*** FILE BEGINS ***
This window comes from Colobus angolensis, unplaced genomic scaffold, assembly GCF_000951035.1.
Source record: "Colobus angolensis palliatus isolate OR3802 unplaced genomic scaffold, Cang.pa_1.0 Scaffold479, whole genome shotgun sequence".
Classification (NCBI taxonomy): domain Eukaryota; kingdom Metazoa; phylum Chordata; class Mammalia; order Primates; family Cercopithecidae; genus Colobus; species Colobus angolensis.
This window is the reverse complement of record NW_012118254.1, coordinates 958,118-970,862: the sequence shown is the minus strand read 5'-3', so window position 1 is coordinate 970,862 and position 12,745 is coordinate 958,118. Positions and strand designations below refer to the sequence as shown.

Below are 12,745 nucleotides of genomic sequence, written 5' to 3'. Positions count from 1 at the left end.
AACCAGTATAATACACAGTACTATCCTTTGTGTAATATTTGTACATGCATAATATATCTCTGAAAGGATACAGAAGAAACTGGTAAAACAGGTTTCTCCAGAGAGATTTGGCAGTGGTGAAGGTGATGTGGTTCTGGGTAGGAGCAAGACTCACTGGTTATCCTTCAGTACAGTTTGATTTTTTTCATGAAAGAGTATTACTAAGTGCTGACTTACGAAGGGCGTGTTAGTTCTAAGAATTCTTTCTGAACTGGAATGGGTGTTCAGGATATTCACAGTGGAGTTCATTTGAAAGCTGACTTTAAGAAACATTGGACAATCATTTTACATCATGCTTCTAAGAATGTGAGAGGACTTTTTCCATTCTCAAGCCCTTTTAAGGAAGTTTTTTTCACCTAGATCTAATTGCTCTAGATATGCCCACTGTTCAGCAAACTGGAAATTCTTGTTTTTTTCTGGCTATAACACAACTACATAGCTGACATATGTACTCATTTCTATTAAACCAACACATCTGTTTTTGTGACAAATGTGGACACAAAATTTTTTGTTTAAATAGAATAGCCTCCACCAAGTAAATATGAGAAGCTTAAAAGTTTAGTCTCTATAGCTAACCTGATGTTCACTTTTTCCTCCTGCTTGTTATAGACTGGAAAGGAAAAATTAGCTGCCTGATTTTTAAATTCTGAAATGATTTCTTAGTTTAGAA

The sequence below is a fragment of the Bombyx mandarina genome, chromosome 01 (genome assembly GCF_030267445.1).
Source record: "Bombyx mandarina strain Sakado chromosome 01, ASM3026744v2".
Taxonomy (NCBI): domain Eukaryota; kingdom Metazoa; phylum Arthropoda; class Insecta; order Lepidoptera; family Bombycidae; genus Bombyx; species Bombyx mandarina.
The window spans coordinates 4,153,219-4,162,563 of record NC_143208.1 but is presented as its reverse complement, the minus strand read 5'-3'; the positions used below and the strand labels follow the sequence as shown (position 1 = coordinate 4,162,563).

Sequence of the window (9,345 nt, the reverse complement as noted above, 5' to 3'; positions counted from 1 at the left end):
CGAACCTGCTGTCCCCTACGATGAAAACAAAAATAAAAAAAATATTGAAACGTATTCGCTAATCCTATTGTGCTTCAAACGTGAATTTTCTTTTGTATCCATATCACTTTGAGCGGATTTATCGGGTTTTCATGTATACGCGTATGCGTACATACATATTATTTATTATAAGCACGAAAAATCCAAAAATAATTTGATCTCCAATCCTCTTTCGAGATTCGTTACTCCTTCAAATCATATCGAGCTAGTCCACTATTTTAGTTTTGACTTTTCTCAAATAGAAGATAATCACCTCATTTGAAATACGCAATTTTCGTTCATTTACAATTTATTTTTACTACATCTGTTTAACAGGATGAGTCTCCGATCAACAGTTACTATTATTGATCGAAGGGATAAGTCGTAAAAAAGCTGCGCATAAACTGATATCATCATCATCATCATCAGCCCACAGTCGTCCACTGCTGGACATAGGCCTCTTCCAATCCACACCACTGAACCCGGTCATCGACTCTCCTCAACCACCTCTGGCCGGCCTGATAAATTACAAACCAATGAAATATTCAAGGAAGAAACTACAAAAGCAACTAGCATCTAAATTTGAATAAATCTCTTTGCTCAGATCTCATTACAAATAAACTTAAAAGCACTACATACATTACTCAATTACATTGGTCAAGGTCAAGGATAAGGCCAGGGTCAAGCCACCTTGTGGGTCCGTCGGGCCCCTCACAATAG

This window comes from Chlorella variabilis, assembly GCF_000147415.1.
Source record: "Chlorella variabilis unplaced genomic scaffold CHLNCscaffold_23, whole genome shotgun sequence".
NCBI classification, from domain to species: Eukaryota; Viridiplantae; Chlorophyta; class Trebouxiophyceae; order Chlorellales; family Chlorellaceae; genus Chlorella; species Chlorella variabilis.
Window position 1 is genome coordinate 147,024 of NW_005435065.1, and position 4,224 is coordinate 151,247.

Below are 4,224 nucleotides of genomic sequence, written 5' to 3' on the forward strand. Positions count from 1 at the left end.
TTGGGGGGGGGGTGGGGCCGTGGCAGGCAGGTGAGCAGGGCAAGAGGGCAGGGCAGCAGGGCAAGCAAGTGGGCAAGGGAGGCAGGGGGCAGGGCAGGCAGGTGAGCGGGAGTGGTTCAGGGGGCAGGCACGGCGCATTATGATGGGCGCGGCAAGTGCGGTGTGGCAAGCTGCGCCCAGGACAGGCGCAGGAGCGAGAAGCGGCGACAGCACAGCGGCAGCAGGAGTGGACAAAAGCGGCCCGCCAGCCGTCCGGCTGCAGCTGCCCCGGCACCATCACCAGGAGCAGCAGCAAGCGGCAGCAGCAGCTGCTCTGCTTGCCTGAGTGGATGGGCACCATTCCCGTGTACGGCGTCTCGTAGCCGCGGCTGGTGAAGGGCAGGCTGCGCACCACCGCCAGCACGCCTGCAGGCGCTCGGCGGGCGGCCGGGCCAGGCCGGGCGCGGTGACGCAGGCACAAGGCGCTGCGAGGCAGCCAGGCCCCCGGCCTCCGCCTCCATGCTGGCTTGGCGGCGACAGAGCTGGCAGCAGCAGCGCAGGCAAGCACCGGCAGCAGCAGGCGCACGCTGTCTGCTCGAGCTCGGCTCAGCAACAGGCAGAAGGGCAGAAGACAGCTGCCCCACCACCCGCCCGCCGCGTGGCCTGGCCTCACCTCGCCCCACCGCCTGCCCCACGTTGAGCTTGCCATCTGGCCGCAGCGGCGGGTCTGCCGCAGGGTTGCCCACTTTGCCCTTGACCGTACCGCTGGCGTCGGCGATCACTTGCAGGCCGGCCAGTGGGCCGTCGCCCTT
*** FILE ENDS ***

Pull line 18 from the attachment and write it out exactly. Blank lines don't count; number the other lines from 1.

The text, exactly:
TTGGGGGGGGGGTGGGGCCGTGGCAGGCAGGTGAGCAGGGCAAGAGGGCAGGGCAGCAGGGCAAGCAAGTGGGCAAGGGAGGCAGGGGGCAGGGCAGGCAGGTGAGCGGGAGTGGTTCAGGGGGCAGGCACGGCGCATTATGATGGGCGCGGCAAGTGCGGTGTGGCAAGCTGCGCCCAGGACAGGCGCAGGAGCGAGAAGCGGCGACAGCACAGCGGCAGCAGGAGTGGACAAAAGCGGCCCGCCAGCCGTCCGGCTGCAGCTGCCCCGGCACCATCACCAGGAGCAGCAGCAAGCGGCAGCAGCAGCTGCTCTGCTTGCCTGAGTGGATGGGCACCATTCCCGTGTACGGCGTCTCGTAGCCGCGGCTGGTGAAGGGCAGGCTGCGCACCACCGCCAGCACGCCTGCAGGCGCTCGGCGGGCGGCCGGGCCAGGCCGGGCGCGGTGACGCAGGCACAAGGCGCTGCGAGGCAGCCAGGCCCCCGGCCTCCGCCTCCATGCTGGCTTGGCGGCGACAGAGCTGGCAGCAGCAGCGCAGGCAAGCACCGGCAGCAGCAGGCGCACGCTGTCTGCTCGAGCTCGGCTCAGCAACAGGCAGAAGGGCAGAAGACAGCTGCCCCACCACCCGCCCGCCGCGTGGCCTGGCCTCACCTCGCCCCACCGCCTGCCCCACGTTGAGCTTGCCATCTGGCCGCAGCGGCGGGTCTGCCGCAGGGTTGCCCACTTTGCCCTTGACCGTACCGCTGGCGTCGGCGATCACTTGCAGGCCGGCCAGTGGGCCGTCGCCCTT